18 can be a magical, mythical number for some women, like me, who chose adoption for their children. In closed, semi-closed, or unsatisfying open adoptions it’s a thread of hope that contact can be made someday, a relationship with our kids possible in the future, legally free & clear. A carrot to keep us on the path.
I know it was for me. When the Kid was a primary schooler, 18 was a beacon to get me through the long nights, an idea to clutch when I felt like I had little else. Now that I’m standing on the threshold of the Kid’s birthday (give or take a few days), I know differently.
Eighteen years was how long it took for me to come to terms with the consequences of my actions, to mourn a lost motherhood, to set free the person I was “before”, to grieve the loss of my son.
I hear my friend Paul in my head regularly “But Barbara, what did you learn? What’s the lesson here?” And for the past six months or so, I’ve been answering it honestly, consistently. It’s neither a startling revelation nor a heart-warming conclusion tied with a pretty ribbon.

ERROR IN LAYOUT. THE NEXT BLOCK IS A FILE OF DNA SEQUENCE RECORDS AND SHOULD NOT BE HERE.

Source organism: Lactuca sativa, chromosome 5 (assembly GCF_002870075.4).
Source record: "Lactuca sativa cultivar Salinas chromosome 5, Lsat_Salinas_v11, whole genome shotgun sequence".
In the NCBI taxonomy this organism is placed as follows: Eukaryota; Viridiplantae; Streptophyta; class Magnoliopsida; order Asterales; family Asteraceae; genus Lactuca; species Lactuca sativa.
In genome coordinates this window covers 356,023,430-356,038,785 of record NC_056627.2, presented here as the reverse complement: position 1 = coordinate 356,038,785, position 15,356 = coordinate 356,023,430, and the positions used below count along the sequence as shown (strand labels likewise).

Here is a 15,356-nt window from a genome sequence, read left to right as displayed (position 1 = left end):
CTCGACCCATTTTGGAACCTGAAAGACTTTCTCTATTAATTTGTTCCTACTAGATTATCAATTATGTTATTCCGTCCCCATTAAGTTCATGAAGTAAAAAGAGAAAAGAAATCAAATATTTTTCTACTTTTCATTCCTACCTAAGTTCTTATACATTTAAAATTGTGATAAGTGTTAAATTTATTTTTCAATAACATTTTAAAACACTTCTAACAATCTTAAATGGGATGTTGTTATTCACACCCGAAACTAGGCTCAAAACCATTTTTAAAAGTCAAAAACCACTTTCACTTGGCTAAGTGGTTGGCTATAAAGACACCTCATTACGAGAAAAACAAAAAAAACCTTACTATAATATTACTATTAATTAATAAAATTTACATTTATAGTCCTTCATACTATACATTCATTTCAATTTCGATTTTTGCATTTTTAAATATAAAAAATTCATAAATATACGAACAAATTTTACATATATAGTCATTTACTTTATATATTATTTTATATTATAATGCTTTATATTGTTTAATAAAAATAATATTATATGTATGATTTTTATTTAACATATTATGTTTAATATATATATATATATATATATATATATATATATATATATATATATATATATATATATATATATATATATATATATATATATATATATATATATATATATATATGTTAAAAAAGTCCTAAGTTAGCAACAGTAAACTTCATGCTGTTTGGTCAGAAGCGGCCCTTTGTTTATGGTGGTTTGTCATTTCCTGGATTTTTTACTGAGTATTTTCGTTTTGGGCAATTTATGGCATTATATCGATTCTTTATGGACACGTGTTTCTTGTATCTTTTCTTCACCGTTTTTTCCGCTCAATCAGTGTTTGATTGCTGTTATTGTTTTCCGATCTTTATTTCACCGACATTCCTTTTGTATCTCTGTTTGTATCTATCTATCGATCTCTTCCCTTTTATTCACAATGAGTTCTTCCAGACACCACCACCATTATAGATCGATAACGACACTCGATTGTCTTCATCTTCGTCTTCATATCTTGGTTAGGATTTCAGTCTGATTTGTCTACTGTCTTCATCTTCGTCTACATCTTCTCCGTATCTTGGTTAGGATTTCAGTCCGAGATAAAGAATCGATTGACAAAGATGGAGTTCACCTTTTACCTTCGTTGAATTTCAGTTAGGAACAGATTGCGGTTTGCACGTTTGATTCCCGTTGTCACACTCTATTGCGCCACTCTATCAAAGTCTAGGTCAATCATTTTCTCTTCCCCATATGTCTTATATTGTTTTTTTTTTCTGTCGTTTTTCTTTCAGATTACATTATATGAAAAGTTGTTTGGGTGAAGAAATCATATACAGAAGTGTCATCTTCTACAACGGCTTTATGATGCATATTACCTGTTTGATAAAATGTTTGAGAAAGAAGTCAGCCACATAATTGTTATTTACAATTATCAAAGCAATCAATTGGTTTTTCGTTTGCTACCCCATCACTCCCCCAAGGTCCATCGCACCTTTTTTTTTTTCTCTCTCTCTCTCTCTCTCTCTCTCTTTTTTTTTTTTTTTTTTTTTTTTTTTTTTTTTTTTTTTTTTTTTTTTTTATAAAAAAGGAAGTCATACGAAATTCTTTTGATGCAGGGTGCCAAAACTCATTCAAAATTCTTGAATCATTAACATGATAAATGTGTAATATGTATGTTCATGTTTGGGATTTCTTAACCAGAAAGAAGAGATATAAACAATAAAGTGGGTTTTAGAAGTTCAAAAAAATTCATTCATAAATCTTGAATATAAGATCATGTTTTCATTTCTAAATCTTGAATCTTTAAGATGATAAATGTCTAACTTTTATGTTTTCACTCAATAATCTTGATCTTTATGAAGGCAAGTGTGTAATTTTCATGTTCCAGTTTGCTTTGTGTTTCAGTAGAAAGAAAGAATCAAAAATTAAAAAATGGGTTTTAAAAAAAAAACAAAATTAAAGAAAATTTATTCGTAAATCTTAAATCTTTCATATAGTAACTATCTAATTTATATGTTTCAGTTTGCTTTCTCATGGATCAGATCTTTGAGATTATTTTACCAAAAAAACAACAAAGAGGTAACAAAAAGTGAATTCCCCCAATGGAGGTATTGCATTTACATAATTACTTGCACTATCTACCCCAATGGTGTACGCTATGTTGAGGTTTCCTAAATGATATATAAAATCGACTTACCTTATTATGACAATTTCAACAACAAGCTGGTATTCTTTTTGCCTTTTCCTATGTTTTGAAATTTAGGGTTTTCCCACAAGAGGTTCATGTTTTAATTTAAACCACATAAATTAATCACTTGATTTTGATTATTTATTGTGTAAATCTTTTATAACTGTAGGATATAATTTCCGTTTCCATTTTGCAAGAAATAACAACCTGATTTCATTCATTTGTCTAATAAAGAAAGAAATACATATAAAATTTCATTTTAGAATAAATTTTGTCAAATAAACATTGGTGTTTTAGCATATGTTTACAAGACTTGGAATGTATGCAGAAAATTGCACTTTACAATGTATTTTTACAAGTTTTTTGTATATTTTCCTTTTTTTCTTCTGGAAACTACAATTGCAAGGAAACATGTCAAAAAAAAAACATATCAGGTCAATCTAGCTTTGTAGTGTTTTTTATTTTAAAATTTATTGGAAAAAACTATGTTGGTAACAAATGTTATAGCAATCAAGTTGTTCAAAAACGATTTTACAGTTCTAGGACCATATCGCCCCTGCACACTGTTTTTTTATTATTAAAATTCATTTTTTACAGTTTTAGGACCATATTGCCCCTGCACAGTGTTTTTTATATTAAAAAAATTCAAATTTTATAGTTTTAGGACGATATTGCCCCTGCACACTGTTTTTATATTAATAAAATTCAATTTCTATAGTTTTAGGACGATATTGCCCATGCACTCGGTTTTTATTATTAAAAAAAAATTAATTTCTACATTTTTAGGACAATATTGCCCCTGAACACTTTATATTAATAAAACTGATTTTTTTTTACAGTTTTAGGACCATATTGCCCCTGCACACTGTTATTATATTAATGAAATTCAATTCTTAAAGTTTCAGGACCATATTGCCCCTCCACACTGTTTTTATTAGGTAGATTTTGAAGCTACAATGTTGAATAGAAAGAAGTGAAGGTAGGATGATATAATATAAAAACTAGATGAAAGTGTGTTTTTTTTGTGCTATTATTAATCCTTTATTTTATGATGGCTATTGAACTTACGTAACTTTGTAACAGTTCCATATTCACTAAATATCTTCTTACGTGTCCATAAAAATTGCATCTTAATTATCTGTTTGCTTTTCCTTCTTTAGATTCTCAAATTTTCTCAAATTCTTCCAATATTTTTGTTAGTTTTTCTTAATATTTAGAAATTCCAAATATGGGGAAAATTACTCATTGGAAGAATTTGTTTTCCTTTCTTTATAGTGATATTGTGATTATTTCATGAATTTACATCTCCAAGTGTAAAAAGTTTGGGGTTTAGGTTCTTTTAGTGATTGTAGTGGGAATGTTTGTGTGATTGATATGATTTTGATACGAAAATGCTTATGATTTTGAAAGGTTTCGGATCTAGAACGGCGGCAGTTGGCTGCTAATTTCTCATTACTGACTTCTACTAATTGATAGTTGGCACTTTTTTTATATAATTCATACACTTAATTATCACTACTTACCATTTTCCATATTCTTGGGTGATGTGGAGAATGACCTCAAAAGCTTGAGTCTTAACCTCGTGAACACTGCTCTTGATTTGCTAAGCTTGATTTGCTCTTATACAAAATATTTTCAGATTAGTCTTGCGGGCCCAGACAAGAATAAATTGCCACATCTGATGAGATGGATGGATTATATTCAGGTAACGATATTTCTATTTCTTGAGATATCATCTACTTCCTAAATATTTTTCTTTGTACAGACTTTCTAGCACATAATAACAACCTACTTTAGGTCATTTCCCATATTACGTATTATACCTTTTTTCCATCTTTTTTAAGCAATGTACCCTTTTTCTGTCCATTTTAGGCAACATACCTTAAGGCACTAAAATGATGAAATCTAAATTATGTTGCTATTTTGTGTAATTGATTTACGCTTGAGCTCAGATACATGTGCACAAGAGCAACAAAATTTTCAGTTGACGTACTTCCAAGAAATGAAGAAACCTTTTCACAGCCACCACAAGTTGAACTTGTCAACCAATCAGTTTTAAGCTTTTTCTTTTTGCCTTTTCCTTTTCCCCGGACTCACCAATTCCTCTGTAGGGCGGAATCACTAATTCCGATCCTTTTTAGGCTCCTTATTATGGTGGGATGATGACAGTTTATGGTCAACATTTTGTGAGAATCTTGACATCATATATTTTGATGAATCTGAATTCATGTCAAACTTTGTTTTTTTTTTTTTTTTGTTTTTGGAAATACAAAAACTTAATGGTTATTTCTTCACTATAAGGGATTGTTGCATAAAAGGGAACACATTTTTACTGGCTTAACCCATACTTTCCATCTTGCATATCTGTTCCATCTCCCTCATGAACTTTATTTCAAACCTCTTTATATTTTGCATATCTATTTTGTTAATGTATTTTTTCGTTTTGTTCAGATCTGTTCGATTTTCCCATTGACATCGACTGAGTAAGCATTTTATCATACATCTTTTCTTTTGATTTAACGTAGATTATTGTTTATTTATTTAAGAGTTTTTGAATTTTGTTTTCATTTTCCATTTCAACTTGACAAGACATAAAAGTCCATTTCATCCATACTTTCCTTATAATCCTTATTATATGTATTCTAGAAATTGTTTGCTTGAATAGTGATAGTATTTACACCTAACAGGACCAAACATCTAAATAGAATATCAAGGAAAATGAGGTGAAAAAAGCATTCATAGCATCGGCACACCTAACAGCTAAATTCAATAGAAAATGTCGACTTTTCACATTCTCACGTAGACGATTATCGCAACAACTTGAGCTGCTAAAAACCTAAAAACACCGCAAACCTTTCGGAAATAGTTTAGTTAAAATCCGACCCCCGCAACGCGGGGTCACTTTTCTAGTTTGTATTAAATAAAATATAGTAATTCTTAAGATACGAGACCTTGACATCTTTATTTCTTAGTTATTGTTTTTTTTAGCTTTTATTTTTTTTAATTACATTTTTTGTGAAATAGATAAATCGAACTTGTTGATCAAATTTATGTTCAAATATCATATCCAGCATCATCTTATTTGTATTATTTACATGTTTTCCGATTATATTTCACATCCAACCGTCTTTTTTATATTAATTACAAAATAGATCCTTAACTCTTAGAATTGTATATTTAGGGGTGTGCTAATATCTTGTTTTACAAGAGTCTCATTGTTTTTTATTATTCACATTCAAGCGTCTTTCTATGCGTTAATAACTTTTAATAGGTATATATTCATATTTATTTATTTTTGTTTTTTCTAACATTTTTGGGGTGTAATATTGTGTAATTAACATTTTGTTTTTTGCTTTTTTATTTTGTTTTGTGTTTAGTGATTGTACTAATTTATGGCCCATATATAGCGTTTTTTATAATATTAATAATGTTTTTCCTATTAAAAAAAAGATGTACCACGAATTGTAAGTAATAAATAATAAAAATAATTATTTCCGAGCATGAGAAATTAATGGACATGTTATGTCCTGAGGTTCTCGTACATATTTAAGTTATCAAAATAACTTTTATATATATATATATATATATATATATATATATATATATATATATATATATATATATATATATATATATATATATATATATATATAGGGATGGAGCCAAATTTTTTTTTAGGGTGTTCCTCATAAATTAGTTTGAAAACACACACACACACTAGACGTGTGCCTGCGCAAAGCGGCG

False hope is worse than no hope, which is not the same as hopeless. What has served me best is an almost unrelenting pragmatism on any possible future relationship with the Kid. I say “almost” because I am a human being, after all. I expect nothing from him. This is not to say that I don’t care, as I care more than I let on, but I no longer wait on scraps of information from the Kid or his parents. It’s an exercise in continual disappointment, which is exhausting & demoralizing. It will probably never be a satisfying relationship for me, and I’ve come to accept it. My life is littered with unsatisfying relationships – it’s familiar territory.
I chose adoption for my son because I convinced myself he deserved better than me. While I haven’t viewed his adoptive parents as “better than me” in quite a number of years, I know he has had many opportunities that I could never have financially afforded. I suspect he’s an overall good kid. So I guess I did my job as far as picking parents for the Kid, despite my relationship with them, which has bordered on adversarial at times.
There’s no Certificate of Completion for this class, no finish line, no closing ceremony. But I don’t follow the carrot. There are far more interesting paths to travel. That was the lesson.